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Discussion Starter #1
A new customer called and said they're main breaker for their house keeps tripping. Like twice a month for the last 10 years. I get them to turn on the oven, A/C and dryer and microwave. I got 13A on the oven, 10A on the AC, 23A on the Dryer and 12A on the microwave. I took a thermal reading and the main 100A was 30 Degrees celsius. The main then tripped and wouldn't reset right away. After 3-4 minutes it reset. I'm wondering, if the 100A breaker has been tripping for years, could that degrade it to the point where it could trip at a lower amperage? I'm also thinking there could be a loose screw on the main which could create arcing and heat up the breaker.

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Like twice a month for the last 10 years.
That's hard to believe. When exactly? Only only on weekends? Only at night? Winter or summer? By now something should have stopped working or burned up.
 
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A new customer called and said they're main breaker for their house keeps tripping. Like twice a month for the last 10 years. I get them to turn on the oven, A/C and dryer and microwave. I got 13A on the oven, 10A on the AC, 23A on the Dryer and 12A on the microwave. I took a thermal reading and the main 100A was 30 Degrees celsius. The main then tripped and wouldn't reset right away. After 3-4 minutes it reset. I'm wondering, if the 100A breaker has been tripping for years, could that degrade it to the point where it could trip at a lower amperage? I'm also thinking there could be a loose screw on the main which could create arcing and heat up the breaker.

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If you google how a breaker works you will have a better understanding on why it takes a while to reset and why after multiply trips it starts to trip earlier than designed.
 

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Old Grumpy Bastard
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I agree with the others that it's time for a panel upgrade and not just a new breaker.
 

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Every time I had a main breaker tripping I had to replace it. Certainly check the load but my bet is the bus bar or the breaker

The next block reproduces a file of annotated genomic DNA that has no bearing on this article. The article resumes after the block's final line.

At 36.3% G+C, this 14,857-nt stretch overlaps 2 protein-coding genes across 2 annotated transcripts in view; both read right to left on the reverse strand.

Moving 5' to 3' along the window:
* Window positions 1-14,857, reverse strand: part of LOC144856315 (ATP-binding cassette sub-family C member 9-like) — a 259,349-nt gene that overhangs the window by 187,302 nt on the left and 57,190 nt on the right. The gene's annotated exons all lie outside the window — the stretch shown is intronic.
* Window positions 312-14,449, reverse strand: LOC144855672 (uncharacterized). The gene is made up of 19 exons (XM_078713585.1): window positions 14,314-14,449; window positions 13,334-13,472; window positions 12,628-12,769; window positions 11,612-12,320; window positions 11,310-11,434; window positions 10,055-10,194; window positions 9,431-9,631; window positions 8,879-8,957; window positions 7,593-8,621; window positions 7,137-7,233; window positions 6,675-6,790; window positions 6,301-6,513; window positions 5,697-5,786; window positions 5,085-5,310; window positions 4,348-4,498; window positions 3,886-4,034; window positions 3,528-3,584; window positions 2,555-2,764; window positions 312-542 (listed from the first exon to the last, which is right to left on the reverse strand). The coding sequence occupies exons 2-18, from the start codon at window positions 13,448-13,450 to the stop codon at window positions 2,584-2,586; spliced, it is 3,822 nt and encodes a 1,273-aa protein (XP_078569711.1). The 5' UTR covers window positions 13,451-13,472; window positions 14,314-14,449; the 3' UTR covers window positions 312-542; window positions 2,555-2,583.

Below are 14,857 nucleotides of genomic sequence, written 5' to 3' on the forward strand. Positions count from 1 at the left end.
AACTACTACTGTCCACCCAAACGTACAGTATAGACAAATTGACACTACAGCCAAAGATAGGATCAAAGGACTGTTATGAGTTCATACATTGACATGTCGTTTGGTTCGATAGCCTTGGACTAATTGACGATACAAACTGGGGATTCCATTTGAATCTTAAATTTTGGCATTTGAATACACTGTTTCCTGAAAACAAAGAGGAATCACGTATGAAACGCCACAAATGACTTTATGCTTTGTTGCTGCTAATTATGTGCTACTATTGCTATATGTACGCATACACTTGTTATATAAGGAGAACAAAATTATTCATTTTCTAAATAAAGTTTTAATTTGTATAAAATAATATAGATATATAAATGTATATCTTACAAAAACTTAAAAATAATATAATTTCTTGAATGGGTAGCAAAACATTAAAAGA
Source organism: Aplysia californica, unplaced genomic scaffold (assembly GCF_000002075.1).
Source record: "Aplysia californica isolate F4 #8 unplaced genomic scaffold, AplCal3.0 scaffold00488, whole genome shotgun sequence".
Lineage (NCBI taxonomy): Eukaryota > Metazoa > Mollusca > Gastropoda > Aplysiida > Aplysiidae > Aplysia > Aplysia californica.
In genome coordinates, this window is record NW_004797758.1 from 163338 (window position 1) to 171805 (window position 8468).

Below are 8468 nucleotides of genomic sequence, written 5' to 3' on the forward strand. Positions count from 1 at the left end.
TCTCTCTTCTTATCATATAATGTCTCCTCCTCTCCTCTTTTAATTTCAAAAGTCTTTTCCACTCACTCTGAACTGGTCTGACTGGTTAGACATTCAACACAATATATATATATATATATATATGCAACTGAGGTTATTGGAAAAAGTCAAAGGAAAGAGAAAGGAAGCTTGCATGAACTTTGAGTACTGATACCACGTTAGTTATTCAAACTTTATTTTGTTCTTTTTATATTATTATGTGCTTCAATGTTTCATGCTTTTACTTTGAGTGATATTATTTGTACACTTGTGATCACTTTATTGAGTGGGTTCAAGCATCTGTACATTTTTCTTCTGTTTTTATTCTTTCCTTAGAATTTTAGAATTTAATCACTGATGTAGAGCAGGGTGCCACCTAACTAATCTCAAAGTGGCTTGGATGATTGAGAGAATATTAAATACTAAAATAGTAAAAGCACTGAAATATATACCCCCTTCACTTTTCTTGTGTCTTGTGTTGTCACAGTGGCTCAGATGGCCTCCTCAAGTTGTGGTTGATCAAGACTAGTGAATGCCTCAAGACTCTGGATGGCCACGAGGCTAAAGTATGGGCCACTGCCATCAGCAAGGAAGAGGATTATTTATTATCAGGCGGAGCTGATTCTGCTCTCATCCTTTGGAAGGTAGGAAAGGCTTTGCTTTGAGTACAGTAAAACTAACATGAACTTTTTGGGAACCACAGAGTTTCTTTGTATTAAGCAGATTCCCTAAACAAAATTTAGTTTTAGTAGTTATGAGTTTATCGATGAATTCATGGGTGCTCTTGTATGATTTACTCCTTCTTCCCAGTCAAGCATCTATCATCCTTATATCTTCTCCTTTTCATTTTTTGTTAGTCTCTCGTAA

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Discussion Starter #9
That's hard to believe. When exactly? Only only on weekends? Only at night? Winter or summer? By now something should have stopped working or burned up.
Only in the summer, day time and it happens randomly when the AC/Oven or dryer are all going. It could be possible that one of the phases at 120v is over loaded added on top of the 240v stuff. The breakers are 40 years old.

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Discussion Starter #10
You had a faulty bus bar? Or just the terminations to it?
Every time I had a main breaker tripping I had to replace it. Certainly check the load but my bet is the bus bar or the breaker
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Only in the summer, day time and it happens randomly when the AC/Oven or dryer are all going. It could be possible that one of the phases at 120v is over loaded added on top of the 240v stuff. The breakers are 40 years old.

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I agree with the other posters for a service upgrade.
 

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Hackenschmidt
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I'd replace the breaker right off the bat. Inspect the panel and see if there's any reason to believe it's not in order. I'd double check the load and see if there's really any reason to believe it's overloaded. If there's no reason to believe there's something wrong with the panel or it's overloaded, I don't see recommending an upgrade. If you want to really be on the ball leaving something there to monitor the load would be the right thing to do.